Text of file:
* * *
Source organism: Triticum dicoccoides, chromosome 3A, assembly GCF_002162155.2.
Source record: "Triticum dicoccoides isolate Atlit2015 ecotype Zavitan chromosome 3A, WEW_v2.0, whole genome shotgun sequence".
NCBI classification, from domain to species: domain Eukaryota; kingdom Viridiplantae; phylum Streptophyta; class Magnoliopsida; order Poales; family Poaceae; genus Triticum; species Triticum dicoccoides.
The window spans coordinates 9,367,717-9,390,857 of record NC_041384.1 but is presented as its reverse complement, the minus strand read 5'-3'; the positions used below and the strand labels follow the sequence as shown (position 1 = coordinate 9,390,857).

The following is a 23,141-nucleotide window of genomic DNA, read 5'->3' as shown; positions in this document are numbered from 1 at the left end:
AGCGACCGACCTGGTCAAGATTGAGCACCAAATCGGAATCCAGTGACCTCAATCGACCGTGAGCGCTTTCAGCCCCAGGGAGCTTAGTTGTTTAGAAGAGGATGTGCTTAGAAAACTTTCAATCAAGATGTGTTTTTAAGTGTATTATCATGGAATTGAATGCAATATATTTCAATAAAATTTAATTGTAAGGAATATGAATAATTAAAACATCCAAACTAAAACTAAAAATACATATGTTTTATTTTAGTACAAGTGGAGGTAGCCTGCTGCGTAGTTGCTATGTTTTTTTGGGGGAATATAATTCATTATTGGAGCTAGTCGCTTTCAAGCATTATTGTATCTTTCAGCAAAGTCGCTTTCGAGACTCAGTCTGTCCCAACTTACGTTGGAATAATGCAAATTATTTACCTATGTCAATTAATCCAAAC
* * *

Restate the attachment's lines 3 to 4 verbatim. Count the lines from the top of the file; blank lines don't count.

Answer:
NCBI classification, from domain to species: domain Eukaryota; kingdom Viridiplantae; phylum Streptophyta; class Magnoliopsida; order Poales; family Poaceae; genus Triticum; species Triticum dicoccoides.
The window spans coordinates 9,367,717-9,390,857 of record NC_041384.1 but is presented as its reverse complement, the minus strand read 5'-3'; the positions used below and the strand labels follow the sequence as shown (position 1 = coordinate 9,390,857).